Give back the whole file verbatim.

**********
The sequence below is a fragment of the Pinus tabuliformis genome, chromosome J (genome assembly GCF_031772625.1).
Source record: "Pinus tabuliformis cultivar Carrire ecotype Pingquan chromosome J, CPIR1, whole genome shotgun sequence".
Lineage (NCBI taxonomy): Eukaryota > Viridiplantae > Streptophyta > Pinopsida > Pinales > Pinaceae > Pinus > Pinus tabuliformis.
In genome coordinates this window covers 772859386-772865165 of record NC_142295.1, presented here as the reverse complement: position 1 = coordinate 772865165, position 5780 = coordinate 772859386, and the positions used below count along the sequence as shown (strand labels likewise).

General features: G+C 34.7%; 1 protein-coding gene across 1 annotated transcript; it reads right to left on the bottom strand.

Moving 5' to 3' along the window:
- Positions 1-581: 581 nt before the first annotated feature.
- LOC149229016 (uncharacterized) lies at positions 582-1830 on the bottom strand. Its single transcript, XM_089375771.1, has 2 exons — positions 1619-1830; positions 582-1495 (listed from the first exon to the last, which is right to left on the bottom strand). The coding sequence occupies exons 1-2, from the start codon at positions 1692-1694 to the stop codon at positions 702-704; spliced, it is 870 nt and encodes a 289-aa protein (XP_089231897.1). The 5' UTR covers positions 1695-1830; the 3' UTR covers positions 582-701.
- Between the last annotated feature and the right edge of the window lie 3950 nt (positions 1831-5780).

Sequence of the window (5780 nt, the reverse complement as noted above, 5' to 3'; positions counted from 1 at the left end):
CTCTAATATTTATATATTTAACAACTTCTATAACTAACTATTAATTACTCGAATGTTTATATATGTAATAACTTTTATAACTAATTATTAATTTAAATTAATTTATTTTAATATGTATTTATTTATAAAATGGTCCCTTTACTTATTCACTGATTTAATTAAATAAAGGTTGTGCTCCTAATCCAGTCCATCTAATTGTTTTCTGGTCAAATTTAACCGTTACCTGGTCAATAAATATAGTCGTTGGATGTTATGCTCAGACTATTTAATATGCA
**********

The sequence below is a fragment of the Pinus tabuliformis genome, chromosome J (genome assembly GCF_031772625.1).
Source record: "Pinus tabuliformis cultivar Carrire ecotype Pingquan chromosome J, CPIR1, whole genome shotgun sequence".
Lineage (NCBI taxonomy): Eukaryota > Viridiplantae > Streptophyta > Pinopsida > Pinales > Pinaceae > Pinus > Pinus tabuliformis.
In genome coordinates this window covers 772859386-772865165 of record NC_142295.1, presented here as the reverse complement: position 1 = coordinate 772865165, position 5780 = coordinate 772859386, and the positions used below count along the sequence as shown (strand labels likewise).

General features: G+C 34.7%; 1 protein-coding gene across 1 annotated transcript; it reads right to left on the bottom strand.

Moving 5' to 3' along the window:
- Positions 1-581: 581 nt before the first annotated feature.
- LOC149229016 (uncharacterized) lies at positions 582-1830 on the bottom strand. Its single transcript, XM_089375771.1, has 2 exons — positions 1619-1830; positions 582-1495 (listed from the first exon to the last, which is right to left on the bottom strand). The coding sequence occupies exons 1-2, from the start codon at positions 1692-1694 to the stop codon at positions 702-704; spliced, it is 870 nt and encodes a 289-aa protein (XP_089231897.1). The 5' UTR covers positions 1695-1830; the 3' UTR covers positions 582-701.
- Between the last annotated feature and the right edge of the window lie 3950 nt (positions 1831-5780).

Sequence of the window (5780 nt, the reverse complement as noted above, 5' to 3'; positions counted from 1 at the left end):
CTCTAATATTTATATATTTAACAACTTCTATAACTAACTATTAATTACTCGAATGTTTATATATGTAATAACTTTTATAACTAATTATTAATTTAAATTAATTTATTTTAATATGTATTTATTTATAAAATGGTCCCTTTACTTATTCACTGATTTAATTAAATAAAGGTTGTGCTCCTAATCCAGTCCATCTAATTGTTTTCTGGTCAAATTTAACCGTTACCTGGTCAATAAATATAGTCGTTGGATGTTATGCTCAGACTATTTAATATGCA